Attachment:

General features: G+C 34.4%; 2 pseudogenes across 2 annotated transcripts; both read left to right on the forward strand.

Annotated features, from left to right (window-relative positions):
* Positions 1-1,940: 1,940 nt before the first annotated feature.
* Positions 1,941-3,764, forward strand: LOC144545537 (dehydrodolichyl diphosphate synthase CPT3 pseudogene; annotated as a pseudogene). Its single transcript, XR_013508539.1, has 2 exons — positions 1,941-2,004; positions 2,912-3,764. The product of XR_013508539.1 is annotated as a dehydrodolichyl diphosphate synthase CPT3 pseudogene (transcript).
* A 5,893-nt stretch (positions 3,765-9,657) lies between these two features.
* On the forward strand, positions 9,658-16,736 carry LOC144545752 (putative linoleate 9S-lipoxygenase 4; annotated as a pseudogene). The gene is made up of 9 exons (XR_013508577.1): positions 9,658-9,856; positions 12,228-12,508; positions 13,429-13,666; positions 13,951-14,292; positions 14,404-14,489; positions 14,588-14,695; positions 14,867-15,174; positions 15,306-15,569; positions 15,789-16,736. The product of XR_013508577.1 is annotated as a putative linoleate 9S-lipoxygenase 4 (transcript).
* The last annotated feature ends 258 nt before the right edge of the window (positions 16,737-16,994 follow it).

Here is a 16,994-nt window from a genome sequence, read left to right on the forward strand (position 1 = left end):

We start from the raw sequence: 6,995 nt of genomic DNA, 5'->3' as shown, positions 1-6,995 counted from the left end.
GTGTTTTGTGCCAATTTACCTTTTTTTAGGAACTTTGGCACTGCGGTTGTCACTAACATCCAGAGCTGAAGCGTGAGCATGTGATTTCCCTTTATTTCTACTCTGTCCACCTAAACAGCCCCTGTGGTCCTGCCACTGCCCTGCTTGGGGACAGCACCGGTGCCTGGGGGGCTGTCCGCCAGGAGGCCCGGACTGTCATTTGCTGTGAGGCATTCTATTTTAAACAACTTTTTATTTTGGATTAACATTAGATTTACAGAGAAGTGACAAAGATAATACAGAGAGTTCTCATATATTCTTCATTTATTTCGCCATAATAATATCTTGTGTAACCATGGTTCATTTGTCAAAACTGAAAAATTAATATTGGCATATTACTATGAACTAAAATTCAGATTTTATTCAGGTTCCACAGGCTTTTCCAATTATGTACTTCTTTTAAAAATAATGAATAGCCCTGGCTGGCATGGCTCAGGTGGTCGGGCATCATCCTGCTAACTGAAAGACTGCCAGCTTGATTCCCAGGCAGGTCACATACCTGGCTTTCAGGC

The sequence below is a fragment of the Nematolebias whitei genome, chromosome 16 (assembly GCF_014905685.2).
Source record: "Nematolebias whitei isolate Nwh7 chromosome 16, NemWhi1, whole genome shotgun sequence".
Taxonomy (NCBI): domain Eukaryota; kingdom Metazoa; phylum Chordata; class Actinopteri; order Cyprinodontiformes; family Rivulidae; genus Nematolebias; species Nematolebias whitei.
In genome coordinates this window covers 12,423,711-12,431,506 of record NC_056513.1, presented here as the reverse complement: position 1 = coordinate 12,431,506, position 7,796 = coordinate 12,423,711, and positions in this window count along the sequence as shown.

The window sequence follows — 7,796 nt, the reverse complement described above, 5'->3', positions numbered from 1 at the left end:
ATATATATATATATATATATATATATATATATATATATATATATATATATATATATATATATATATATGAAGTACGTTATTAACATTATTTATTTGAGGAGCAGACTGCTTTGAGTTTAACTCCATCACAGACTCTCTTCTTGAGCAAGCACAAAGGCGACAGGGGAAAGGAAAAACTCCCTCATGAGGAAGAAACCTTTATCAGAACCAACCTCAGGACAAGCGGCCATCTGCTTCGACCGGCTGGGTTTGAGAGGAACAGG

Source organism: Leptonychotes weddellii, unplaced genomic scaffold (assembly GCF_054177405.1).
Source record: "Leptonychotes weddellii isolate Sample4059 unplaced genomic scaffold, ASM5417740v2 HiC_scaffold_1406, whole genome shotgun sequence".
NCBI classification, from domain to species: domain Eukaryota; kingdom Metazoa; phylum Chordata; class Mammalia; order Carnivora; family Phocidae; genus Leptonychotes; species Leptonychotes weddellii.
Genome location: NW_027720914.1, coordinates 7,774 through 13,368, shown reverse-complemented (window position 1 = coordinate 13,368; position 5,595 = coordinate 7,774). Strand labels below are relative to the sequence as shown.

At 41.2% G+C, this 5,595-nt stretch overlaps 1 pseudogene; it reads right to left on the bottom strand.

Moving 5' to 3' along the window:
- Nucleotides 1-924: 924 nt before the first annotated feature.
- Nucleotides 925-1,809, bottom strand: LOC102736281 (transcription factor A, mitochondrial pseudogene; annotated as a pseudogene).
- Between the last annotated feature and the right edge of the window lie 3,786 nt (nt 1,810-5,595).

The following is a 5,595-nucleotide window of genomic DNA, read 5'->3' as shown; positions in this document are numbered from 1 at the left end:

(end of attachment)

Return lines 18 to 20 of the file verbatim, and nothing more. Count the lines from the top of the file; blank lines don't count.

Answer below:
Source record: "Leptonychotes weddellii isolate Sample4059 unplaced genomic scaffold, ASM5417740v2 HiC_scaffold_1406, whole genome shotgun sequence".
NCBI classification, from domain to species: domain Eukaryota; kingdom Metazoa; phylum Chordata; class Mammalia; order Carnivora; family Phocidae; genus Leptonychotes; species Leptonychotes weddellii.
Genome location: NW_027720914.1, coordinates 7,774 through 13,368, shown reverse-complemented (window position 1 = coordinate 13,368; position 5,595 = coordinate 7,774). Strand labels below are relative to the sequence as shown.